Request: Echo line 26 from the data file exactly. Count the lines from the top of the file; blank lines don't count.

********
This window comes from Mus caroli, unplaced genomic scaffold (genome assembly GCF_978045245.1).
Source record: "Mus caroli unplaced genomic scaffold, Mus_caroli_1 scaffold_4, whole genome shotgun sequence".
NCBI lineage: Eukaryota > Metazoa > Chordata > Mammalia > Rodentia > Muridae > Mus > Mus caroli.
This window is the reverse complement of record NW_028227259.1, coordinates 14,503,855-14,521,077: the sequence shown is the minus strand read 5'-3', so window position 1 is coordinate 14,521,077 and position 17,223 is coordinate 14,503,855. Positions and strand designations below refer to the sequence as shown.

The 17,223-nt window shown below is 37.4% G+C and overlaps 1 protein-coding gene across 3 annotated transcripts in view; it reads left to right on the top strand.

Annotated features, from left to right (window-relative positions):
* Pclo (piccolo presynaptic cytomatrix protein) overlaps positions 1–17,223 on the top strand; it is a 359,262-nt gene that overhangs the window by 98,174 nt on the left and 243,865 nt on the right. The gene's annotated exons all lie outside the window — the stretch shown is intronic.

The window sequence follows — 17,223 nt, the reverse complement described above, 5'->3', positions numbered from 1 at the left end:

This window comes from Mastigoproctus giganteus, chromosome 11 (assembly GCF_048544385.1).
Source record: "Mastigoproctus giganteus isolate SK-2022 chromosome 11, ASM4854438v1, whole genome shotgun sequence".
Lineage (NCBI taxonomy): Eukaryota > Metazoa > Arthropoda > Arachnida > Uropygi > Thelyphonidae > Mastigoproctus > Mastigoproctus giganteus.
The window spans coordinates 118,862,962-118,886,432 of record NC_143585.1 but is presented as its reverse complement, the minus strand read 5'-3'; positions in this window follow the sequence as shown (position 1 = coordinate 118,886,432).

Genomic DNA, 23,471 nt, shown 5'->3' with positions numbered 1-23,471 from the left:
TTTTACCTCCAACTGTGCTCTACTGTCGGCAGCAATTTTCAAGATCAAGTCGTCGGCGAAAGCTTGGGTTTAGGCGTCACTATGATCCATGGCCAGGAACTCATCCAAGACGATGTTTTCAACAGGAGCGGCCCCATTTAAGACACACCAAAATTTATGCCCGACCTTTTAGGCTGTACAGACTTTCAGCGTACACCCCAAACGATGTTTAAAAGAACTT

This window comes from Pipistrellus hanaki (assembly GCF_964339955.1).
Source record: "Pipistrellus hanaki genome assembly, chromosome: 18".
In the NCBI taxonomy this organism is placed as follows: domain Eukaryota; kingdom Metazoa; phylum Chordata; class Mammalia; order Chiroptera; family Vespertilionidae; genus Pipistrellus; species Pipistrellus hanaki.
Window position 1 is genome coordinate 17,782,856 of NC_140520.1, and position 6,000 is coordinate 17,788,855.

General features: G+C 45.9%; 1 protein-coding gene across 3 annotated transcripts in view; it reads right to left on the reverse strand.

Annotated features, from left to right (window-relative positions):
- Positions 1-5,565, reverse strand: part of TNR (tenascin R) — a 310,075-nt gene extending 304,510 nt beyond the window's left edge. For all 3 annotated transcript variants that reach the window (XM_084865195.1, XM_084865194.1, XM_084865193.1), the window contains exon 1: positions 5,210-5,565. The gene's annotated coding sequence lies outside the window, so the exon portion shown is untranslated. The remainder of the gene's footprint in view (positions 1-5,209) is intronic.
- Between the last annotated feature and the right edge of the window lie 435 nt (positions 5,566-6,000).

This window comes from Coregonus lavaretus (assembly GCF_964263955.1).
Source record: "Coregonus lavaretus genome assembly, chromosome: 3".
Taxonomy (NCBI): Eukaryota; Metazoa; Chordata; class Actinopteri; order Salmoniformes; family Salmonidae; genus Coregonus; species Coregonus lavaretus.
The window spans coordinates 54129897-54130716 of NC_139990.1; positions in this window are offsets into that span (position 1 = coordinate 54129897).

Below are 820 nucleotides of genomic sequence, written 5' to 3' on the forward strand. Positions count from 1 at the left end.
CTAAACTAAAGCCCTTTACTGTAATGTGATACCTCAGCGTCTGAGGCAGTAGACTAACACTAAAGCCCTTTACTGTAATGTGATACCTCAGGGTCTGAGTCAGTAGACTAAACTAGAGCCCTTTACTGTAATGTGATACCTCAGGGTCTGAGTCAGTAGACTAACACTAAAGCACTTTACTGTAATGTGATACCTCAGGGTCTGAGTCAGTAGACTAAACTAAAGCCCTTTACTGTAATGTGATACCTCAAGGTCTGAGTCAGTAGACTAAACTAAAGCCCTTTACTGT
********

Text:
The window spans coordinates 54129897-54130716 of NC_139990.1; positions in this window are offsets into that span (position 1 = coordinate 54129897).